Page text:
Introduction: Neurogenic components, as neurotrophic factors and neuropeptides, are probably involved in the pathogenesis of atopic dermatitis (AD) with the neuroimmunocutaneous system as they modify the functions of immunoactive cells in the skin. Nerve growth factor (NGF) is the best-characterized member of the neurotrophin family. Both NGF and neuropeptides (NPs) may be associated with the disease pathogenesis. Aim: This study aims to evaluate the plasma level of NGF and NPs in AD patients and correlate them with the disease activity and nerve changes in the skin by electron microscopy. Materials and Methods: Plasma levels of NGF and vasoactive intestinal peptide (+VIP) were measured by an immunoenzymatic assay while plasma levels of calcitonine gene related peptide (CGRP) and neuropeptide Y (NPY) were measured by radioimmunoassay in 30 AD patients in comparison to 10 normal non-atopic controls. Electron microscopic study was done in 10 AD patients. Results: It has been found that there is significant increase of plasma levels of NGF and NPs in AD patients compared with controls. There is a positive correlation between the plasma levels of NGF and disease activity (correlation coefficient = 0.750, P<0.005). There is a significant correlation between the number of Schwann axon complex, evidenced by electron microscopic examination and plasma level of NGF in AD patients. Conclusion: It has been concluded that these neurogenic factors; NGF and NPs modulate the allergic response in AD, probably through interactions with cells of the immune-inflammatory component. NGF might be considered as a marker of the disease activity. PMID:20606880

Hodeib, Abeer; El-Samad, Zeinab Abd; Hanafy, Hesham; El-Latief, Amani Abd; El-bendary, Amal; Abu-Raya, Azza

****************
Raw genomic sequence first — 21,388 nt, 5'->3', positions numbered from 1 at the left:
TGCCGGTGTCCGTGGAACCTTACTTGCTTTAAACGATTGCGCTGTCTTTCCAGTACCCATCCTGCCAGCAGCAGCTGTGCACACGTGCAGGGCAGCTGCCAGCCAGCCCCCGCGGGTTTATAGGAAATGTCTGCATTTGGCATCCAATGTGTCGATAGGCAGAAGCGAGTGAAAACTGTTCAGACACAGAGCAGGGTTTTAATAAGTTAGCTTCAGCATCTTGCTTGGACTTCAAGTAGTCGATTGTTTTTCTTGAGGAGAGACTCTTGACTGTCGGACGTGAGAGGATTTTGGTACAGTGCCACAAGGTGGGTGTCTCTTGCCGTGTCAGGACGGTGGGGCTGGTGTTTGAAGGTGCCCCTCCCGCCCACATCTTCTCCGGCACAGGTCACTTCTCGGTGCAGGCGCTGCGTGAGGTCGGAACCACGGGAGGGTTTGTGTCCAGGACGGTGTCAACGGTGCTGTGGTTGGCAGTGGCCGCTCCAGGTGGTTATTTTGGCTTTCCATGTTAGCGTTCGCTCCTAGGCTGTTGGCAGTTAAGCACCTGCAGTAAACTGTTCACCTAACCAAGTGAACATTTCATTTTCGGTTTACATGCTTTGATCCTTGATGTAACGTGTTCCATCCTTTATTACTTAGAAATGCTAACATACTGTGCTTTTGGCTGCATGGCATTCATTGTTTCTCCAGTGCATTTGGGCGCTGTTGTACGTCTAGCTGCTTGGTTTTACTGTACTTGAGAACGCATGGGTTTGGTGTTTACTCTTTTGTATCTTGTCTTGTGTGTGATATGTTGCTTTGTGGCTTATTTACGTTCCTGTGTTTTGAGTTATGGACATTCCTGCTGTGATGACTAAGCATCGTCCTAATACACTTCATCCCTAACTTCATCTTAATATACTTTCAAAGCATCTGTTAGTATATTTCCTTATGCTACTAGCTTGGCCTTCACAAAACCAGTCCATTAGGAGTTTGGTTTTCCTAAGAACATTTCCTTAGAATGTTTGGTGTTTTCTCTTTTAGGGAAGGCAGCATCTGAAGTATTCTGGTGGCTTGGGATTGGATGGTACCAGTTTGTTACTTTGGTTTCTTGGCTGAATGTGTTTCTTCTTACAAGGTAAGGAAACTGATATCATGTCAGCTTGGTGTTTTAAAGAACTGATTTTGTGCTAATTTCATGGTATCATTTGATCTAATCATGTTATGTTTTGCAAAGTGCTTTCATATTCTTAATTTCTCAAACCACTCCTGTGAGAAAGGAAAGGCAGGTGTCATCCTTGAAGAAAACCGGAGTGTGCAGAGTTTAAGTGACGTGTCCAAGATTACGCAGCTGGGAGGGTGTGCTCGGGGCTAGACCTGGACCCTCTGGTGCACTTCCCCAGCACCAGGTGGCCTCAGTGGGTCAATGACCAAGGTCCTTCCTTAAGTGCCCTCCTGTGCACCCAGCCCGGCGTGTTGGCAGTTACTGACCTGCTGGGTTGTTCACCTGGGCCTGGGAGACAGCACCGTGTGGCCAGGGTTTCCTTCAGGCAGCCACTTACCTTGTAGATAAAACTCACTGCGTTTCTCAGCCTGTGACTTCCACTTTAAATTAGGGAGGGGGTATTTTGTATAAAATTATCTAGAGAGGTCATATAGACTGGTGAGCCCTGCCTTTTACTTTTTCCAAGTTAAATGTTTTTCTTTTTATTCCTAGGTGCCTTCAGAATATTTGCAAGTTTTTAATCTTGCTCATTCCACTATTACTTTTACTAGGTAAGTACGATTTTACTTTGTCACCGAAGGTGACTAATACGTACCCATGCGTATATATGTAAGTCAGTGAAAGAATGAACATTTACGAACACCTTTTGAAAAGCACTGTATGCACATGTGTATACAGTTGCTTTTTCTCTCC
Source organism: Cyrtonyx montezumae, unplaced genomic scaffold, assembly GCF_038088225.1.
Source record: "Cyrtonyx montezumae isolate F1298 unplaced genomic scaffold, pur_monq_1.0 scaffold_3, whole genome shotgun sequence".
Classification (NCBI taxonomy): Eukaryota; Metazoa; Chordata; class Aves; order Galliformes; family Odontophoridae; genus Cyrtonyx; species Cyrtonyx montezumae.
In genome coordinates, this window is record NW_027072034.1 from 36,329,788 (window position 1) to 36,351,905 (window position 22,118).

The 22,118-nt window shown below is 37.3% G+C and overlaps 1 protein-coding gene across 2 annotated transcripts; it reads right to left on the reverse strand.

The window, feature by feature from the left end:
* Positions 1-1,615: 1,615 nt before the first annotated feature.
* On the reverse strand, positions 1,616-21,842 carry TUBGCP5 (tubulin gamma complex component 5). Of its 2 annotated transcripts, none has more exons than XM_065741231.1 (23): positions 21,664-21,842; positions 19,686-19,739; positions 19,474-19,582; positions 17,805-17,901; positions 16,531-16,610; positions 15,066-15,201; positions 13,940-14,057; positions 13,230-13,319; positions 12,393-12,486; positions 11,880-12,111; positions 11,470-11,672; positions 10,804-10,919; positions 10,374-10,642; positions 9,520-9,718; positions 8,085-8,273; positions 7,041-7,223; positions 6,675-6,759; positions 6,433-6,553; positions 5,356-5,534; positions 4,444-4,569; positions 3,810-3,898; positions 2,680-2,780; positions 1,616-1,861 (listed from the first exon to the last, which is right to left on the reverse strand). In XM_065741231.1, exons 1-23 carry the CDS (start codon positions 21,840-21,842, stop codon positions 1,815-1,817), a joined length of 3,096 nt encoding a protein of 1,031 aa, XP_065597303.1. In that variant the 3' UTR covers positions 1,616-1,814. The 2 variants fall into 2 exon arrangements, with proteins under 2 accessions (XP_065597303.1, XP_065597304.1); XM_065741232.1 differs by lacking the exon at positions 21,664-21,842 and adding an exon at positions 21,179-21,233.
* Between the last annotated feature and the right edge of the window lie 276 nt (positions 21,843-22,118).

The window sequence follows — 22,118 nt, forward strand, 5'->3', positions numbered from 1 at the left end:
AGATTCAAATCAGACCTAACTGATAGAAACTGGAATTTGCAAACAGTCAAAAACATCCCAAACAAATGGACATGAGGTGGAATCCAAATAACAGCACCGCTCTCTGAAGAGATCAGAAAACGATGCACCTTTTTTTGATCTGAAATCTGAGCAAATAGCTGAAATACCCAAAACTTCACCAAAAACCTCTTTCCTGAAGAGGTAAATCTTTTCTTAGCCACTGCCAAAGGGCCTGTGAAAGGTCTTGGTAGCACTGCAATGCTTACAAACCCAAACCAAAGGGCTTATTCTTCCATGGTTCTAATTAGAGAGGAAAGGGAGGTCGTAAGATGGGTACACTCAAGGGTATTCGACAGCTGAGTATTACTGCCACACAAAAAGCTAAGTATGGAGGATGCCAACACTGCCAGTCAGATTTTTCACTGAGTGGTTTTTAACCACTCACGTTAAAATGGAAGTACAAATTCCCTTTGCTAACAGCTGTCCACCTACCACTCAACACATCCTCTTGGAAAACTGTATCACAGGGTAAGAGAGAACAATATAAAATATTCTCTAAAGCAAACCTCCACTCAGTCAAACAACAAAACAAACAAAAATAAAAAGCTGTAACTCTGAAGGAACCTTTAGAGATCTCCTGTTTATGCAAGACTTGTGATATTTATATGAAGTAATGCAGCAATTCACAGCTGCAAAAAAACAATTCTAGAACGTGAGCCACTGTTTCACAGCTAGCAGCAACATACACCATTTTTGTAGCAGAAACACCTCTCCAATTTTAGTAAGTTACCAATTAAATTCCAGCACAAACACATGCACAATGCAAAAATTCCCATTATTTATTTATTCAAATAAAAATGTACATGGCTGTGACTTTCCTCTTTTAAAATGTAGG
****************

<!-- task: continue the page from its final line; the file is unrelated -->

2010-01-01

367

Tsunami mortality and displacement in Aceh province, Indonesia  

E-print Network

Tsunami mortality and displacement in Aceh province, Indonesia Abdur Rofi, MA Mercy Corps Indonesia, Indonesia, Shannon Doocy, PhD Research Associate, Johns Hopkins Bloomberg School of Public Health, US. Keywords: displacement, internally displaced persons (IDPs), Indonesia, mortality, tsunami Introduction

Scharfstein, Daniel

368

ECOLOGY: How Do Roots Interact?  

NSDL National Science Digital Library

Access to the article is free, however registration and sign-in are required. Roots actively forage for nutrient hot spots and avoid patches where root densities of competing neighbors are high. Several studies have shown that roots respond to neighboring roots in a very specific manner that depends on the identity of the neighbor. Root extension tends to be greater when roots grow into substrate containing "nonself " roots of a genetically different individual or a detached plant with the same genotype than when "self " roots of the same (physiological and genetic) individual are encountered.

Hans de Kroon (Radboud University;Department of Experimental Plant Ecology, Institute for Water and Wetland Research)

2007-12-07

369

The management of the displaced medial wall in complex acetabular fractures using plates and additional cerclage.  

PubMed